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Preventing mother-to-child transmission of HIV

11 November 2007
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I just wrote a post for this other blog to which I contribute about the ethics of prevention of mother-to-child transmission of HIV. I am curious to hear what others think about PMTCT using Nevirapine. Because Nevirapine can create issues with drug resistance for mothers, does it not pose an ethical dilemma in treating HIV-positive pregnant women in order to decrease the chances of passing the infection to their unborn children?

Many women in resource-poor countries depend on government-run antenatal clinics, which themselves typically provide routine HIV testing (my research says it’s more mandatory than routine). The use of routine antenatal clinic testing is meant to increase opportunities to intervene with PMTCT treatment. However, by prescribing Nevirapine intrapartum and during birth, the patient runs the risk of becoming resistant to other antiretroviral therapy.

Researchers in Zambia have in press an article with the Lancet (gated) detailing their study of using alternative drug treatments for HIV-positive pregnant women. Sounds promising, but I wonder if the concern about drug resistance will be resolved with these different drugs.

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2 Comments leave one →
  1. Audrey permalink
    13 November 2007 12:35 am

    Hmm… so basically we are asking whether it’s okay to improve one patient’s condition at the expense of another patient’s?
    I didn’t really know how I felt about this. I think from a neutral standpoint, this should be ethically wrong. However, I don’t know what mother wouldn’t sacrifice her own health for that of the baby’s well-being.. so who should make that decision– the doctor or the patient? I guess I stand divided. Is there any data on resistance mutations that could show up in the babies of the infected mothers?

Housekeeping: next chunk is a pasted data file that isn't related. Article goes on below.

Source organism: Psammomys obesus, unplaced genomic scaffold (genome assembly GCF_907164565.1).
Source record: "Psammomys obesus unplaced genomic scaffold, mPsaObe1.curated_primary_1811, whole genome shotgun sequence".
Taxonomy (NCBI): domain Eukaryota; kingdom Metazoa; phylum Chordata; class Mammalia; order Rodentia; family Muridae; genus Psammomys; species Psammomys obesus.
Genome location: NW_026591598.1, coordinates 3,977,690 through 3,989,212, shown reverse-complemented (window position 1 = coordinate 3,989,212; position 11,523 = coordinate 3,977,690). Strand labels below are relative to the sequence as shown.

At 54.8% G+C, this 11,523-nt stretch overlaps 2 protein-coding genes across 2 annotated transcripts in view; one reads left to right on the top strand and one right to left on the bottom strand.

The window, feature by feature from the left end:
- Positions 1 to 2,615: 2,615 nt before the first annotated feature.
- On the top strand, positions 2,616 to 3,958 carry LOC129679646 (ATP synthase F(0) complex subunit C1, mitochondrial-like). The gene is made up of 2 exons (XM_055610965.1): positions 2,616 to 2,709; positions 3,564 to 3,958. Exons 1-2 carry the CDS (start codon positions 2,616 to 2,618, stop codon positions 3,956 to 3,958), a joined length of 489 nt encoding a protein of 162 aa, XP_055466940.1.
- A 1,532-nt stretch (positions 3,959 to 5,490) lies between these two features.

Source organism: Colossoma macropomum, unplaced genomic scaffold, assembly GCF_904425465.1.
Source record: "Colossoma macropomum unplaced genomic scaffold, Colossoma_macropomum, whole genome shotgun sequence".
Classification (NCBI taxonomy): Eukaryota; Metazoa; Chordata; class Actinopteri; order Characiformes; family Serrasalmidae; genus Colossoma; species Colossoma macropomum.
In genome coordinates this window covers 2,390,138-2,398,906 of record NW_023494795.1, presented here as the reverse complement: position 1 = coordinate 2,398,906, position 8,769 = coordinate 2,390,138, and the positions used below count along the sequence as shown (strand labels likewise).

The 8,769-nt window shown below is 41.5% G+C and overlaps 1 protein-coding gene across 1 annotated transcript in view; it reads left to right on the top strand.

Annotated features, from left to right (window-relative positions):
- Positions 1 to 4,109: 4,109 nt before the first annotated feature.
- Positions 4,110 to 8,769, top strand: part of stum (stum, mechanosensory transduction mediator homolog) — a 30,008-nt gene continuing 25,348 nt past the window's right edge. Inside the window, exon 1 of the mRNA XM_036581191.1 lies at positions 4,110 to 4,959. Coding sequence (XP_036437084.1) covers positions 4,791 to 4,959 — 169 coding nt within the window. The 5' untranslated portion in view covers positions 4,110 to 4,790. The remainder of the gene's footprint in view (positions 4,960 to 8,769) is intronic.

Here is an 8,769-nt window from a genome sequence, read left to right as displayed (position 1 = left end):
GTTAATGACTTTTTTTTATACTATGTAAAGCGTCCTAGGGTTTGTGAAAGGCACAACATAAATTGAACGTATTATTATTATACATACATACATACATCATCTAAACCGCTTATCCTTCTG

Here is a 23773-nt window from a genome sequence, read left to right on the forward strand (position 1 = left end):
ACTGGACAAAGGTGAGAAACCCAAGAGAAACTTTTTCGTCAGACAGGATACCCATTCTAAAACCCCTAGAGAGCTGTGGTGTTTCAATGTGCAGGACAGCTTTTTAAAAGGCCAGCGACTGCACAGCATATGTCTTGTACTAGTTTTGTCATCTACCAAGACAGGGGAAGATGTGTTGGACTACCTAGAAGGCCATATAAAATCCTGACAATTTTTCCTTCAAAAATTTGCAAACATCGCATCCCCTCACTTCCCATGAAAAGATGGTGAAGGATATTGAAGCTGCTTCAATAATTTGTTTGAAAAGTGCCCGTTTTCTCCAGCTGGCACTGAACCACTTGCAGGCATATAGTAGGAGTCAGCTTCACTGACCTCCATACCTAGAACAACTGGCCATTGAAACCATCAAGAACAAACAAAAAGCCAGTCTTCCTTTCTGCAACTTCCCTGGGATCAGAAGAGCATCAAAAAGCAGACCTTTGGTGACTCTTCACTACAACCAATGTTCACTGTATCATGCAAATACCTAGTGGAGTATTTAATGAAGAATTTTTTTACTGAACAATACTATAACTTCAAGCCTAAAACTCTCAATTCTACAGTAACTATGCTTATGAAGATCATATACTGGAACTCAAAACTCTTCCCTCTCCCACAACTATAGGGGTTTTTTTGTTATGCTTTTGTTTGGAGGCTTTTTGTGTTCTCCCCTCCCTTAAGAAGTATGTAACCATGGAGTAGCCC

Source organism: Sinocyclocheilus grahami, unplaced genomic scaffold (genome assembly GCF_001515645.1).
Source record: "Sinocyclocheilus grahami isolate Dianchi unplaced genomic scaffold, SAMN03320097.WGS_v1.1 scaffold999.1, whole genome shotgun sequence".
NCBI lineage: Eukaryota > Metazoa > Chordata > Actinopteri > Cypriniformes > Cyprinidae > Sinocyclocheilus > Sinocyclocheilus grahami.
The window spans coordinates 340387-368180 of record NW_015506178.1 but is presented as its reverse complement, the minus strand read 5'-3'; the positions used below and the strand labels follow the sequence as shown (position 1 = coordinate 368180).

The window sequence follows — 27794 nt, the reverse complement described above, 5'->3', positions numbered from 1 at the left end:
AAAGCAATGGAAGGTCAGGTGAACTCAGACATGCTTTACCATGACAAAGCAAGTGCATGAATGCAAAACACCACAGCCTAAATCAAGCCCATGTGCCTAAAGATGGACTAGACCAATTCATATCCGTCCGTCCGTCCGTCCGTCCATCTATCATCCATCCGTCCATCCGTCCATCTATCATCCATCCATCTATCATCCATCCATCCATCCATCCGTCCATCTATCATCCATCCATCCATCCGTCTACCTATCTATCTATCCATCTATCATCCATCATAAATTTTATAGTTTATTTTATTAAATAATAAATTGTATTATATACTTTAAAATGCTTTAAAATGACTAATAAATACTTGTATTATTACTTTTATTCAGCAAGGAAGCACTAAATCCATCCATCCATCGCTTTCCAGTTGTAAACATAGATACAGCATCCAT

2. 20 November 2007 9:05 pm

    from Emily Churchman via email: The thing about the nevirapine resistance is that nobody knows what the actual treatment outcomes are, particularly since most of the resistance mutations fade after six months. For me, weighing risk of potential detriment to the mother versus risk of fatal illness for the child is clear cut.

    I see the ethical question as why national PMTCT programs are still scaling up single dose nevirapine, which results in an infection rate of about 15%, when there are a large number of relatively simple combination therapy options that get it below 5% (for example, Botswana’s national program). To me, reducing risk of MTCT by half is not enough when there are better options available. Even if we have to roll out single dose nevirapine in hard to reach areas, we should still be making progress on making combination therapy for PMTCT available, and I can’t say that I’ve seen that happening or seen donor commitment. In Africa, pretty much Botswana and Rwanda are the only places that have made that commitment. To me it is more of a public health ethics issue than a medical one.

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